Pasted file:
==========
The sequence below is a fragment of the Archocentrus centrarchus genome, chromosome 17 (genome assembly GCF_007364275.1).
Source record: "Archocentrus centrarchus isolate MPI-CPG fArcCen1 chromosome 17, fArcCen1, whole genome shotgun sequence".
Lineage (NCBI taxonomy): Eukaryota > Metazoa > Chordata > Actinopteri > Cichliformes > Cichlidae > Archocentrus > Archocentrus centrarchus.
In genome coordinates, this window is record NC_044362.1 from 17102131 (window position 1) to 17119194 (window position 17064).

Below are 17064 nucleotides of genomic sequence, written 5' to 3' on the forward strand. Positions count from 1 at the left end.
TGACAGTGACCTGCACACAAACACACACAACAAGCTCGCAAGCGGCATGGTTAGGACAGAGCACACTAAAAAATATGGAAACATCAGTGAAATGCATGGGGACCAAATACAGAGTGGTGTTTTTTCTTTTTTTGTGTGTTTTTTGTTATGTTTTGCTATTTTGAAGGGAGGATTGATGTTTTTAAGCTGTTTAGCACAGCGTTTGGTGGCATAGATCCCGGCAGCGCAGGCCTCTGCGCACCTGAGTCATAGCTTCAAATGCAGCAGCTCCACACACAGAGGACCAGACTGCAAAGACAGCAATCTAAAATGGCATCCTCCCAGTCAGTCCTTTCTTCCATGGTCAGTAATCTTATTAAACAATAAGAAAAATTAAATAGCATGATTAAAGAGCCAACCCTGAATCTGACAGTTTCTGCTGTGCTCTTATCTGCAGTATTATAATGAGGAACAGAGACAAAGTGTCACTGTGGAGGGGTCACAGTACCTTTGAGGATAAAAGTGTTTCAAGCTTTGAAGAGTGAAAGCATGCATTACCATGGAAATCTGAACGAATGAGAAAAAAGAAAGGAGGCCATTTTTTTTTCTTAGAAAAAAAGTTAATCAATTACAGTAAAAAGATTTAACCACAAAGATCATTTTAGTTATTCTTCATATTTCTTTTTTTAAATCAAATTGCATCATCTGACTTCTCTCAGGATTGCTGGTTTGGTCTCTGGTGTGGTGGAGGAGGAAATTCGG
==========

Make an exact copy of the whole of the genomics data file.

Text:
The sequence below is a fragment of the Archocentrus centrarchus genome, chromosome 17 (genome assembly GCF_007364275.1).
Source record: "Archocentrus centrarchus isolate MPI-CPG fArcCen1 chromosome 17, fArcCen1, whole genome shotgun sequence".
Lineage (NCBI taxonomy): Eukaryota > Metazoa > Chordata > Actinopteri > Cichliformes > Cichlidae > Archocentrus > Archocentrus centrarchus.
In genome coordinates, this window is record NC_044362.1 from 17102131 (window position 1) to 17119194 (window position 17064).

Below are 17064 nucleotides of genomic sequence, written 5' to 3' on the forward strand. Positions count from 1 at the left end.
TGACAGTGACCTGCACACAAACACACACAACAAGCTCGCAAGCGGCATGGTTAGGACAGAGCACACTAAAAAATATGGAAACATCAGTGAAATGCATGGGGACCAAATACAGAGTGGTGTTTTTTCTTTTTTTGTGTGTTTTTTGTTATGTTTTGCTATTTTGAAGGGAGGATTGATGTTTTTAAGCTGTTTAGCACAGCGTTTGGTGGCATAGATCCCGGCAGCGCAGGCCTCTGCGCACCTGAGTCATAGCTTCAAATGCAGCAGCTCCACACACAGAGGACCAGACTGCAAAGACAGCAATCTAAAATGGCATCCTCCCAGTCAGTCCTTTCTTCCATGGTCAGTAATCTTATTAAACAATAAGAAAAATTAAATAGCATGATTAAAGAGCCAACCCTGAATCTGACAGTTTCTGCTGTGCTCTTATCTGCAGTATTATAATGAGGAACAGAGACAAAGTGTCACTGTGGAGGGGTCACAGTACCTTTGAGGATAAAAGTGTTTCAAGCTTTGAAGAGTGAAAGCATGCATTACCATGGAAATCTGAACGAATGAGAAAAAAGAAAGGAGGCCATTTTTTTTTCTTAGAAAAAAAGTTAATCAATTACAGTAAAAAGATTTAACCACAAAGATCATTTTAGTTATTCTTCATATTTCTTTTTTTAAATCAAATTGCATCATCTGACTTCTCTCAGGATTGCTGGTTTGGTCTCTGGTGTGGTGGAGGAGGAAATTCGG